Cars like the Honda Accord have an important position in the automotive landscape. They’re durable workhorses designed to haul families around for many years. If you’re an enthusiast, you might get a dash of spice with a more powerful engine, but that’s about it. For a short time from 2006 to 2007, Honda produced an enthusiast special of its Accord sedan. This is a four-door with a 3.0-liter V6 making 244 HP and 211 lb-ft torque sent through a manual transmission. It was a performance sedan for the family person.
Last time on Holy Grails, reader John B illustrated that the Mitsubishi Galant came in more than one exciting flavor. If you wanted rally-bred performance, you could buy a Galant VR-4, which made 195 HP and 203 lb-ft torque from its 2.0-liter four, or 237 horses and 224 lb-ft torque in other markets. It was a street version of a rally car that borrowed some tech from the racer such as four-wheel drive, four-wheel steering, independent suspension, four-wheel ABS, and an electronically controlled suspension system. If you cared more about style, you could pick up the Galant AMG, which sported tuning and styling from AMG (yes, that AMG), netting you a 168 HP screamer with an 8,000 RPM redline.
Today’s grail continues down the path of a sedan for an enthusiast. However, this one is low-key, so much so that it’s a car that’s rarely written about or celebrated – often overshadowed by its coupe sibling. It doesn’t have any big tuning house names behind it or rallying heritage; instead, it’s a regular car in a configuration rarely sold.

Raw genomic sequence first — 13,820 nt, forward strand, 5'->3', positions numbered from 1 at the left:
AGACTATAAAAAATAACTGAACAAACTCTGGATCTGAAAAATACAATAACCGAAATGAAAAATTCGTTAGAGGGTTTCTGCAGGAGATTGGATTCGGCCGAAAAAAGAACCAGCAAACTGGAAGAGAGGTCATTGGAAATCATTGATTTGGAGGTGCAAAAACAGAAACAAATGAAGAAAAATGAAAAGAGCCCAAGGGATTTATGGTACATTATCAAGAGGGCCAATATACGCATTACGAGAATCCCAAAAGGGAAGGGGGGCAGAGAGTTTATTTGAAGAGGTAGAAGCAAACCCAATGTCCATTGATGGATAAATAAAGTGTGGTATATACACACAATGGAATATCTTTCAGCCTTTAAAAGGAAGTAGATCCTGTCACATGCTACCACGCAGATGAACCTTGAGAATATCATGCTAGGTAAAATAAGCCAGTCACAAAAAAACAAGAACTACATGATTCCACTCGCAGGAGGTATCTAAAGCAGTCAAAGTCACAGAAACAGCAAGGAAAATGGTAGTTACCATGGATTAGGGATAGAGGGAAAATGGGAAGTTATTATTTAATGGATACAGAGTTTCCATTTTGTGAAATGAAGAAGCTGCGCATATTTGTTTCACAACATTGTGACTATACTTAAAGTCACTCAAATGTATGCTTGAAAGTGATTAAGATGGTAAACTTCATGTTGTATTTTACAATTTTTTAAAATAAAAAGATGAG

There is something to be said about having a reliable daily driver. Having a fun, chaotic enthusiast car is great, right up until it isn’t. For some people, that’s when you need that car to get you to work, or for that car to survive what should be an easy road trip. The pain of owning an unreliable car is one I know all too well. In fact, when I go on road trips, I choose which car I take based on the chance it may not make it. Lately, the BMW 530xi wagon that I bought from the Bishop has been my go-to daily driver. Yep, a mid-aughts BMW is pretty much the most reliable car I own right now. Even my diesel Volkswagens have been finding annoying ways to let me down.
For countless car buyers, the idea of a practical car that just works is alluring. A Honda Accord is a common car, one that easily gets lost in the sea of black, gray, other gray, silver, and white traffic. Can you even remember when was the last time you’ve taken note of an Accord? They’re everywhere, yet invisible. You could rob a bank and if you use an Accord as a getaway car, the police would probably get a description like “gray sedan.” There’s nothing wrong with that! I’m sure the average Accord will be running long after my BMWs bite the dust.
With that in mind, choosing a practical, reliable car doesn’t have to mean getting something that will put you to sleep. For much of the Honda Accord sedan’s existence, you could get the car with a V6 engine or a manual transmission, but not both together. So, for the practical enthusiast buyer, you had to choose between power or the fun of rowing your own gears. Then, briefly, Honda changed that.